First, we must know what the effect will be of the legislation during the last 12 months, which has greatly increased the expenditures for the present fiscal year beyond the amount budgeted. The new enlarged program for naval armaments, the increased expenditure for Army and Navy aviation, the rebuilding of the Army posts, increased expenditures to veterans' services, in addition to the necessities for the Mediterranean fly--which by the way, may be a considerable item on the farm relief-have all intervened since the budget for the fiscal year that we have just entered was passed by Congress, and we are not yet certain as to what the volume of those expenditures will accumulate to.
And we must know how far we can reduce expenditure in the Government in other directions to partly compensate for these increases that have been imposed by the legislation of the last 6 or 8 months.
We do know that the expenditure during the past fiscal year just ended exceeded by $200 million the amount budgeted and passed by Congress as the budget. The completion of the budget for the year beginning the first of next July will give us a fairly clearer idea as to what the permanent burdens of the increased legislation may be and again as to what we can save in other directions.
And then beyond that on the revenue side, we must have some experience as to whether or not the increase in revenue is due to temporary stock exchange activity or other temporary causes, and then we can come to a final conclusion.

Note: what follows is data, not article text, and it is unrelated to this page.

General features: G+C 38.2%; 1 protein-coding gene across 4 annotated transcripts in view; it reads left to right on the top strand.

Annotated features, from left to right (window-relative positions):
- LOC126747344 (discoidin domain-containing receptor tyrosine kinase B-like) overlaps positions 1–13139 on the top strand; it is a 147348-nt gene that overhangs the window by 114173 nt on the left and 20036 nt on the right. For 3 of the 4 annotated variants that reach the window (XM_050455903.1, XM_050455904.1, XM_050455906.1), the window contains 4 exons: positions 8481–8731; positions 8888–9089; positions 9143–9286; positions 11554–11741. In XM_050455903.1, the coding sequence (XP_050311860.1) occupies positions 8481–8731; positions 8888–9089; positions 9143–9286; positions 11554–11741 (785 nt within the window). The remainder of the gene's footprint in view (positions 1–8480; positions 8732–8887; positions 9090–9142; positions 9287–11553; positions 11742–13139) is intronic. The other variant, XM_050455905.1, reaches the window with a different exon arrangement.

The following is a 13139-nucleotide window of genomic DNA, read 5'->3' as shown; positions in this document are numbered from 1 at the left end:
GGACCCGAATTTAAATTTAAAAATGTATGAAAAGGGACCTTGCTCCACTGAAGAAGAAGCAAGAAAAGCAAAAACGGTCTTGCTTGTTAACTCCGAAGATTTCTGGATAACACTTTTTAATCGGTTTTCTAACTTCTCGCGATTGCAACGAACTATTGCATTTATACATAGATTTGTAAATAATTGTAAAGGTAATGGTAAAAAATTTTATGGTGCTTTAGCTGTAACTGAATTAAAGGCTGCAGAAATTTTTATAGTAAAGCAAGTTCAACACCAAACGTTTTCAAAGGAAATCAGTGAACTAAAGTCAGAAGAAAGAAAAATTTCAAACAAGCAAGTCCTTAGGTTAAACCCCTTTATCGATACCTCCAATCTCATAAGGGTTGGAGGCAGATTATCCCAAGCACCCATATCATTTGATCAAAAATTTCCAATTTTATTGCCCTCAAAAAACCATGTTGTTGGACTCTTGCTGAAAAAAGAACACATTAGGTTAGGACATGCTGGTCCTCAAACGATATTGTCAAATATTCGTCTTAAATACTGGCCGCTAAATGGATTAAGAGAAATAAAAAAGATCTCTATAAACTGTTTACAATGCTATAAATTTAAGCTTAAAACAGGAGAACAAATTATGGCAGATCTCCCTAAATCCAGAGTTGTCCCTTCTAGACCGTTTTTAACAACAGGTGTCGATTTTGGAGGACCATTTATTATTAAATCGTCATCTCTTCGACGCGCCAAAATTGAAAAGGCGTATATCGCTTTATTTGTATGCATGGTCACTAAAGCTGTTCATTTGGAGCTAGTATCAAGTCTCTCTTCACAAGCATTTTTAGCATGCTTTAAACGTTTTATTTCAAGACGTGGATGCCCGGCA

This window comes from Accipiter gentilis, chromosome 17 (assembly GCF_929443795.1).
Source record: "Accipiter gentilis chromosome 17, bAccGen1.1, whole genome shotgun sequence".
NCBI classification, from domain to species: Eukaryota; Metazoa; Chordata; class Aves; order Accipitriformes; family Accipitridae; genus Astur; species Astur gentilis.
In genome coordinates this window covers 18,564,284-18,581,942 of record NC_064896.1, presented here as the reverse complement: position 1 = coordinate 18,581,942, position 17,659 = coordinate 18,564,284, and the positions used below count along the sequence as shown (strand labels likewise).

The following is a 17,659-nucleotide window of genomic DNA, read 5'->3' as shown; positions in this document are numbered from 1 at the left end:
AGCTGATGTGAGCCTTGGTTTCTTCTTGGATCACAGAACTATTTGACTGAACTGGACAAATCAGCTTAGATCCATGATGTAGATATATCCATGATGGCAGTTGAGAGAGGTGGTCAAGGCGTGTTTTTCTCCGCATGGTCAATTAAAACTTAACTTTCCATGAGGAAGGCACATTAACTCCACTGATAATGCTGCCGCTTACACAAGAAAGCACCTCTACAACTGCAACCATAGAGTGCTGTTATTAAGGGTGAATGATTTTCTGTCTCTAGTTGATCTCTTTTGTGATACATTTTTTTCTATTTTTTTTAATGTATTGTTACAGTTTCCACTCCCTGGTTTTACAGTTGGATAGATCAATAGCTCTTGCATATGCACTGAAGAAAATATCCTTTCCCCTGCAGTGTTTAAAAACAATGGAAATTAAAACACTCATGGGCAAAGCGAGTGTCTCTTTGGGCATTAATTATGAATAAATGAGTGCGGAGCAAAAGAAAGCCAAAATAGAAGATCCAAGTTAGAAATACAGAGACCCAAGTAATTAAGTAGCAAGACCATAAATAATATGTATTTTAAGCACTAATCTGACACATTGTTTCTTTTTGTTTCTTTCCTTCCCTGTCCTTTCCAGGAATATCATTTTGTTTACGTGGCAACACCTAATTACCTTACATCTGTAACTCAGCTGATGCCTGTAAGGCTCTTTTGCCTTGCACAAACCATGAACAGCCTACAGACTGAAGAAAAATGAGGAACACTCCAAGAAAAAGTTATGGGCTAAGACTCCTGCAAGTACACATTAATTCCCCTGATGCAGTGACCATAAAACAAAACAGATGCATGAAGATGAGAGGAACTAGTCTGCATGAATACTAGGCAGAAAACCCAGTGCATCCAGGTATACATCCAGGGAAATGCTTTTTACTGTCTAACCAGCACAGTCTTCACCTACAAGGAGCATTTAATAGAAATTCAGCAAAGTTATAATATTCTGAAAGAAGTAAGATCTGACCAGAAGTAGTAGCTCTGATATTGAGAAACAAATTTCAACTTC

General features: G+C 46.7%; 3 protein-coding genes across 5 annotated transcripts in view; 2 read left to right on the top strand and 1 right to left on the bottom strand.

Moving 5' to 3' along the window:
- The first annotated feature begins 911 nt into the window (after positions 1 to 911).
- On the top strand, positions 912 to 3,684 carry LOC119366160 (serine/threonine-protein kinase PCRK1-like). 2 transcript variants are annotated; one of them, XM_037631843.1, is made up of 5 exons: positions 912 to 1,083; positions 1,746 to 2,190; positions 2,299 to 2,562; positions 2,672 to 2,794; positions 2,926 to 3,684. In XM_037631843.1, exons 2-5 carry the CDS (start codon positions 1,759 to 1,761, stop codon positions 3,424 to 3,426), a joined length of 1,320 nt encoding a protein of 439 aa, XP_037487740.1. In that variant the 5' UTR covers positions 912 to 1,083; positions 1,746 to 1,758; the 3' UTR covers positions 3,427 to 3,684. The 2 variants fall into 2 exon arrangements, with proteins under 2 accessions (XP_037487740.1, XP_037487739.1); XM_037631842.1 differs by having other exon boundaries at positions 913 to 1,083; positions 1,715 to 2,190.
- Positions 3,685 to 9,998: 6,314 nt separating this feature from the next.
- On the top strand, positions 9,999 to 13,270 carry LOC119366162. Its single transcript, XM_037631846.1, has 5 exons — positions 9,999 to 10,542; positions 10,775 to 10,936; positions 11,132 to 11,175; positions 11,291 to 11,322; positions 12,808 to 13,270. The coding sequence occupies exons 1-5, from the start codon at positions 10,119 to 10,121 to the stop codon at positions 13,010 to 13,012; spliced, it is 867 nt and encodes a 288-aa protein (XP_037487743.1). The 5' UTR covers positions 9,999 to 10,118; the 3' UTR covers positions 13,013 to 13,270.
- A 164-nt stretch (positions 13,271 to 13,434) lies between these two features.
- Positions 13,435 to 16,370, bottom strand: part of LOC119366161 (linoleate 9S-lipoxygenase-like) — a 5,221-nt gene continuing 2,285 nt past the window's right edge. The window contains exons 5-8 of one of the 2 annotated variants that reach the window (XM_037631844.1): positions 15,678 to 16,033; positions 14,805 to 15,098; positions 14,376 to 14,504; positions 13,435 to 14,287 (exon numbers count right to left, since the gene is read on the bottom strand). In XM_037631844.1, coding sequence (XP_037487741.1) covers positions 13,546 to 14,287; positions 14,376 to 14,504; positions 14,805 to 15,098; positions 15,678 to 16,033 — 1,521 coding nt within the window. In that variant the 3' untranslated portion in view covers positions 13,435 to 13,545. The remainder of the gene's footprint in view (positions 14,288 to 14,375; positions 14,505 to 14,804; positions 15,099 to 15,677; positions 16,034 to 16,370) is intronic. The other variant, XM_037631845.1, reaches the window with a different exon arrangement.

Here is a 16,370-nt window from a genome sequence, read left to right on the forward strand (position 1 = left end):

All of those things ought to develop during the next 4 or 5 months. By the first of November we ought to be able to see fairly clearly where our commitments and income are likely to land us.
WHITE HOUSE CONFERENCE ON CHILD HEALTH AND PROTECTION
I have one announcement to make. I have decided to call a White House conference on the health and protection of children. That conference will be comprised of representatives of the great voluntary associations--I have a rough note here, and Miss [Myra] McGraph will take this, so you don't need to bother taking it--together with the Federal and State and municipal authorities who are interested in those problems. The purpose will be to determine the facts as to our present progress and the future needs in this field, and to develop such measures for more effective official and voluntary action and their coordination as will develop further care and protection to children at large.
That conference will not be assembled for another 9 months, and perhaps 12 months, in order that there may be time to complete an exhaustive advance study of the facts and forces in progress and of the experience with the different measures which are now in progress over the country, which, as you know, are a very large activity.